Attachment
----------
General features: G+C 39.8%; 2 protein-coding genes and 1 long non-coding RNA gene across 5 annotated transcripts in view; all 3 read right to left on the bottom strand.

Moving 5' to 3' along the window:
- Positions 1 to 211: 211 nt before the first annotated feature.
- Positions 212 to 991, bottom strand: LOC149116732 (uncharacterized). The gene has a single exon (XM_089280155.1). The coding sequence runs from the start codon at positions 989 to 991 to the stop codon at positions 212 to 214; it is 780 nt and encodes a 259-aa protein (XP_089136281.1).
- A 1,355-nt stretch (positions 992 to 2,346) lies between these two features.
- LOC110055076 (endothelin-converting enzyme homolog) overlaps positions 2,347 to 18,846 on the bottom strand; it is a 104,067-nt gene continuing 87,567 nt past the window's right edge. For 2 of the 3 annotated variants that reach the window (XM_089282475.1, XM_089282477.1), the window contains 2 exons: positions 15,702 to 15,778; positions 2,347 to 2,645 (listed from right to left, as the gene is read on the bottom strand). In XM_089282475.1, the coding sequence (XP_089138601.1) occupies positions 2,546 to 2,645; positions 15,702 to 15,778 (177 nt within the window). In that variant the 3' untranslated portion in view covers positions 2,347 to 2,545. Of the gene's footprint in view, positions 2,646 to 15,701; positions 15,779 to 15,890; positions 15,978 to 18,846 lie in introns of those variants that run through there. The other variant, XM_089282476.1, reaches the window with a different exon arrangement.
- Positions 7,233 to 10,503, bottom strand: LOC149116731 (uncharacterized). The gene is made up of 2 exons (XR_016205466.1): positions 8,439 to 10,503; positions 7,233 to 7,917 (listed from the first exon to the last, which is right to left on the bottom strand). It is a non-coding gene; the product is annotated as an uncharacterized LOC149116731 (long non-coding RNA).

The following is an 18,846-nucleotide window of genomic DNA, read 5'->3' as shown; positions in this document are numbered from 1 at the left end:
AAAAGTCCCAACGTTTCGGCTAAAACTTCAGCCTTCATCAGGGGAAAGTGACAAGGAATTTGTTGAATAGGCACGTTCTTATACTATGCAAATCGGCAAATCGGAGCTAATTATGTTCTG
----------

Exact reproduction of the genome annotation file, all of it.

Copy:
General features: G+C 39.8%; 2 protein-coding genes and 1 long non-coding RNA gene across 5 annotated transcripts in view; all 3 read right to left on the bottom strand.

Moving 5' to 3' along the window:
- Positions 1 to 211: 211 nt before the first annotated feature.
- Positions 212 to 991, bottom strand: LOC149116732 (uncharacterized). The gene has a single exon (XM_089280155.1). The coding sequence runs from the start codon at positions 989 to 991 to the stop codon at positions 212 to 214; it is 780 nt and encodes a 259-aa protein (XP_089136281.1).
- A 1,355-nt stretch (positions 992 to 2,346) lies between these two features.
- LOC110055076 (endothelin-converting enzyme homolog) overlaps positions 2,347 to 18,846 on the bottom strand; it is a 104,067-nt gene continuing 87,567 nt past the window's right edge. For 2 of the 3 annotated variants that reach the window (XM_089282475.1, XM_089282477.1), the window contains 2 exons: positions 15,702 to 15,778; positions 2,347 to 2,645 (listed from right to left, as the gene is read on the bottom strand). In XM_089282475.1, the coding sequence (XP_089138601.1) occupies positions 2,546 to 2,645; positions 15,702 to 15,778 (177 nt within the window). In that variant the 3' untranslated portion in view covers positions 2,347 to 2,545. Of the gene's footprint in view, positions 2,646 to 15,701; positions 15,779 to 15,890; positions 15,978 to 18,846 lie in introns of those variants that run through there. The other variant, XM_089282476.1, reaches the window with a different exon arrangement.
- Positions 7,233 to 10,503, bottom strand: LOC149116731 (uncharacterized). The gene is made up of 2 exons (XR_016205466.1): positions 8,439 to 10,503; positions 7,233 to 7,917 (listed from the first exon to the last, which is right to left on the bottom strand). It is a non-coding gene; the product is annotated as an uncharacterized LOC149116731 (long non-coding RNA).

The following is an 18,846-nucleotide window of genomic DNA, read 5'->3' as shown; positions in this document are numbered from 1 at the left end:
AAAAGTCCCAACGTTTCGGCTAAAACTTCAGCCTTCATCAGGGGAAAGTGACAAGGAATTTGTTGAATAGGCACGTTCTTATACTATGCAAATCGGCAAATCGGAGCTAATTATGTTCTG